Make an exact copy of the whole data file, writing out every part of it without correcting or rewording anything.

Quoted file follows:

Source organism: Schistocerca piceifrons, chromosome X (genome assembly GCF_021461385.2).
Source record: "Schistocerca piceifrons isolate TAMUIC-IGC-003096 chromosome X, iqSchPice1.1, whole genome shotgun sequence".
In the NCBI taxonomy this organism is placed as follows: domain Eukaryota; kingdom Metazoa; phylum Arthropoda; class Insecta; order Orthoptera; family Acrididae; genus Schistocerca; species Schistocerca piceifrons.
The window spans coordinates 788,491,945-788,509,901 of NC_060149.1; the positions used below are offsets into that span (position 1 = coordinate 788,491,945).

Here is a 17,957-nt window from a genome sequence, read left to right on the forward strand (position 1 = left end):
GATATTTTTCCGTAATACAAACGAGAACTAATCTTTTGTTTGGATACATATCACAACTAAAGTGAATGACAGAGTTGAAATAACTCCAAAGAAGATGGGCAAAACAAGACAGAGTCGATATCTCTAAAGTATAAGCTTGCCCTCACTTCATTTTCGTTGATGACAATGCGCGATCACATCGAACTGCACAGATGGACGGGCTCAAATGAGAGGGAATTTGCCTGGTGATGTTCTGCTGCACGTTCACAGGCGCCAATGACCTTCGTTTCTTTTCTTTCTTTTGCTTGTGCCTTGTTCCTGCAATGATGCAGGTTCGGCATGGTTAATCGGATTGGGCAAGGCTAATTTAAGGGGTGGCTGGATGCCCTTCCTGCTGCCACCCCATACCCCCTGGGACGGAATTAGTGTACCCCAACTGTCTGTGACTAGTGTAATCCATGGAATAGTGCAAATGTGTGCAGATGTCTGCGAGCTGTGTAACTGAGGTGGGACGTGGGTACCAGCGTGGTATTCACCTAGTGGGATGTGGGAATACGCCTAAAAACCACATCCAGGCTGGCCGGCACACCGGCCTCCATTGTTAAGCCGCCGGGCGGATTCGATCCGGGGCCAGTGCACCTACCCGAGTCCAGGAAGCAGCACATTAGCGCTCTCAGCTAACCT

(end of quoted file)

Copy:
Source organism: Schistocerca piceifrons, chromosome X (genome assembly GCF_021461385.2).
Source record: "Schistocerca piceifrons isolate TAMUIC-IGC-003096 chromosome X, iqSchPice1.1, whole genome shotgun sequence".
In the NCBI taxonomy this organism is placed as follows: domain Eukaryota; kingdom Metazoa; phylum Arthropoda; class Insecta; order Orthoptera; family Acrididae; genus Schistocerca; species Schistocerca piceifrons.
The window spans coordinates 788,491,945-788,509,901 of NC_060149.1; the positions used below are offsets into that span (position 1 = coordinate 788,491,945).

Here is a 17,957-nt window from a genome sequence, read left to right on the forward strand (position 1 = left end):
GATATTTTTCCGTAATACAAACGAGAACTAATCTTTTGTTTGGATACATATCACAACTAAAGTGAATGACAGAGTTGAAATAACTCCAAAGAAGATGGGCAAAACAAGACAGAGTCGATATCTCTAAAGTATAAGCTTGCCCTCACTTCATTTTCGTTGATGACAATGCGCGATCACATCGAACTGCACAGATGGACGGGCTCAAATGAGAGGGAATTTGCCTGGTGATGTTCTGCTGCACGTTCACAGGCGCCAATGACCTTCGTTTCTTTTCTTTCTTTTGCTTGTGCCTTGTTCCTGCAATGATGCAGGTTCGGCATGGTTAATCGGATTGGGCAAGGCTAATTTAAGGGGTGGCTGGATGCCCTTCCTGCTGCCACCCCATACCCCCTGGGACGGAATTAGTGTACCCCAACTGTCTGTGACTAGTGTAATCCATGGAATAGTGCAAATGTGTGCAGATGTCTGCGAGCTGTGTAACTGAGGTGGGACGTGGGTACCAGCGTGGTATTCACCTAGTGGGATGTGGGAATACGCCTAAAAACCACATCCAGGCTGGCCGGCACACCGGCCTCCATTGTTAAGCCGCCGGGCGGATTCGATCCGGGGCCAGTGCACCTACCCGAGTCCAGGAAGCAGCACATTAGCGCTCTCAGCTAACCT